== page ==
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Rabies is a virus of the Lyssavirus family that is endemic to almost all parts of the world and claims over 55,000 lives every year. The virus is capable of being vectored through any warm-blooded animal and has a variable incubation time in its hosts. Once the disease finishes incubating and symptoms appear in the host, the disease is always fatal to humans. To prevent this there are several treatments available, but they can be expensive or difficult to obtain in parts of the world that have the most problems with rabies. To solve this vaccines have been created to inoculate patients and avoid the necessity for costly care after every encounter with a possible vector of rabies. In this paper the history of vaccines in the United States and the procedure for developing new vaccines is discussed, as well as how vaccines function in the body and the specific developments for new rabies vaccines. Symptoms, treatments and common vectors of rabies are addressed, as well as areas of the world that are most affected by the disease.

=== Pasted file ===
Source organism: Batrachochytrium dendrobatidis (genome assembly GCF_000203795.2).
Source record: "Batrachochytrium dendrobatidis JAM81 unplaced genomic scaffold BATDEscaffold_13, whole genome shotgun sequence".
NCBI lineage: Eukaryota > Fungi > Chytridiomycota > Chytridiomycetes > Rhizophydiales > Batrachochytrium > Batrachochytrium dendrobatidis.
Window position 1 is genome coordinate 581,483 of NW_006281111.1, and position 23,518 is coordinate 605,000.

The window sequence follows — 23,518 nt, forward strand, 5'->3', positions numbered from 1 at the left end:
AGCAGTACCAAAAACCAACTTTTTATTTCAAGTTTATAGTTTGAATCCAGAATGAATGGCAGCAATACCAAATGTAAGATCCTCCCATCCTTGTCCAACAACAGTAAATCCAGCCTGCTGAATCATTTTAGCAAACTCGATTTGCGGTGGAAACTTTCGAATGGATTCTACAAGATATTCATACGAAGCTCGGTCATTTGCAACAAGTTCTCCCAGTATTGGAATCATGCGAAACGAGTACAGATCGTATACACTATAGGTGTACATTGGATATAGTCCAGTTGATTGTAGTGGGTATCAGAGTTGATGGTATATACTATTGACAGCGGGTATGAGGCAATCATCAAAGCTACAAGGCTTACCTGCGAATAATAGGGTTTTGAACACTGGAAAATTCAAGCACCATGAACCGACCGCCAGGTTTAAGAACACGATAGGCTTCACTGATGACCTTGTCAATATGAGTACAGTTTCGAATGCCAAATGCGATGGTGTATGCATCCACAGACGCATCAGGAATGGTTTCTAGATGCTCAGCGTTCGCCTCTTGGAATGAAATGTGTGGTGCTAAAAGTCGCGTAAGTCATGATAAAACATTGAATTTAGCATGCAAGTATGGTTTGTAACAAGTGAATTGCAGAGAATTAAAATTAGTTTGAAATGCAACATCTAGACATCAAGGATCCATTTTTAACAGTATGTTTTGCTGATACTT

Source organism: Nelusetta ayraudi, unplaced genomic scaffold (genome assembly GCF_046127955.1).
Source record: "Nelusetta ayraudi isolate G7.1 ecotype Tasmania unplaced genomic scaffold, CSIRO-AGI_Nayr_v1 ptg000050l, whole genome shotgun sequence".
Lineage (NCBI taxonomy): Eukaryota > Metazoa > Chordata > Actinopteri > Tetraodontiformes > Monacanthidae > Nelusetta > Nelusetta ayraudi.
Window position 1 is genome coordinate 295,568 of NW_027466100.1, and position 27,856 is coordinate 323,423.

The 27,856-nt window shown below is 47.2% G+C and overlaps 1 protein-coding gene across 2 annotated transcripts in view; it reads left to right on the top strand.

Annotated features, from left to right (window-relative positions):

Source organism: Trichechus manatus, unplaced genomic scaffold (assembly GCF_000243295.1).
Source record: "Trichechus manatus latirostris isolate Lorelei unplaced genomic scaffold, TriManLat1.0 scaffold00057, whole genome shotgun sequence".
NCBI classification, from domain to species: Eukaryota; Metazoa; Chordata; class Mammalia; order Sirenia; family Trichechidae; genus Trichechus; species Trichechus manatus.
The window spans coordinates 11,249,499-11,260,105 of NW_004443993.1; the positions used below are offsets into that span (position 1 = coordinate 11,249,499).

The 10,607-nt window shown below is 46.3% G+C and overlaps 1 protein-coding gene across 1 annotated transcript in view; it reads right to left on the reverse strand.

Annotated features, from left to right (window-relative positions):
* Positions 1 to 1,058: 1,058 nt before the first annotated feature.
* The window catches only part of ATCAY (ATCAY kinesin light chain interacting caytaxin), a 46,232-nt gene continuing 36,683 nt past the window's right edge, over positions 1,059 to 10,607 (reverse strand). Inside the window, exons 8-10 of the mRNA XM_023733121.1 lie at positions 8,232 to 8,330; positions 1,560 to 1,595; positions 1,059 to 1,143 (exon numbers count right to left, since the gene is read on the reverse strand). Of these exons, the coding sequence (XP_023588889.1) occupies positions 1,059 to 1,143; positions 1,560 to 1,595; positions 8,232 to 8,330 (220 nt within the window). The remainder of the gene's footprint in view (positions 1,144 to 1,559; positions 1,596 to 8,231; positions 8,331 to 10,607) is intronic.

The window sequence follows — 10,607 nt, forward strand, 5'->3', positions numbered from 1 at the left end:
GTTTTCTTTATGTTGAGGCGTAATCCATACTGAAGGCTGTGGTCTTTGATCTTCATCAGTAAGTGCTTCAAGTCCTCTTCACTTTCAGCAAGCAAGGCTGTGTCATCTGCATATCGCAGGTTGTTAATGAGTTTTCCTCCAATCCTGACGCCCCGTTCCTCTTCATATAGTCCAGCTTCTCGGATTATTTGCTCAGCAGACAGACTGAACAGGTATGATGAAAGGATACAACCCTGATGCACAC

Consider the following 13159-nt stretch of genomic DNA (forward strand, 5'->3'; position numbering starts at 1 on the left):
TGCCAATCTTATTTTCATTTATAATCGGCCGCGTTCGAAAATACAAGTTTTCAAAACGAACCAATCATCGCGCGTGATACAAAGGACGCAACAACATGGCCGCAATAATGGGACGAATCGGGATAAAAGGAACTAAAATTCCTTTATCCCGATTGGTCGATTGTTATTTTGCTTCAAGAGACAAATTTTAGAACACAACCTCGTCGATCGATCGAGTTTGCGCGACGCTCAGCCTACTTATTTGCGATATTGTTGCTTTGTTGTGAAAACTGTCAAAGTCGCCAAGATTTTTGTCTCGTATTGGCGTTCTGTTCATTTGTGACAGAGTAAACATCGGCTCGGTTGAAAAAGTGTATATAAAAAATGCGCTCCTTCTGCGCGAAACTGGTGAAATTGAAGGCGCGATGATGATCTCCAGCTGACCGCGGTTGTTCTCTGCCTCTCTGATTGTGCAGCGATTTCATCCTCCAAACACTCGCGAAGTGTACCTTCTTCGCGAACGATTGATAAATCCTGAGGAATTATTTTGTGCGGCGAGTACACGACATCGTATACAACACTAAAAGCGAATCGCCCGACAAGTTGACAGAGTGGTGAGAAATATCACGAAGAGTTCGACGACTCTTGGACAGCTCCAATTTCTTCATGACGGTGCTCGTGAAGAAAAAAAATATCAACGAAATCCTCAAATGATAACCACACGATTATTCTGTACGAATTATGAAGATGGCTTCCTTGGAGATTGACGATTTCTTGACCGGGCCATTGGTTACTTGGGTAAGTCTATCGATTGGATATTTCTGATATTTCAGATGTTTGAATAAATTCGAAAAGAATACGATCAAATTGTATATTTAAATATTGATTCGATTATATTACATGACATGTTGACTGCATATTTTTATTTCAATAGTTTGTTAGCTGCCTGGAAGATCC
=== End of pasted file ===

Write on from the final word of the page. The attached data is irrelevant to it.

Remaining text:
Beckman-Ellenwood, Paul, "Symptoms, Infectious Pathway, Treatment, and History of Rabies in the United States" (2017). Honors Theses. 2889.
Honors Thesis-Open Access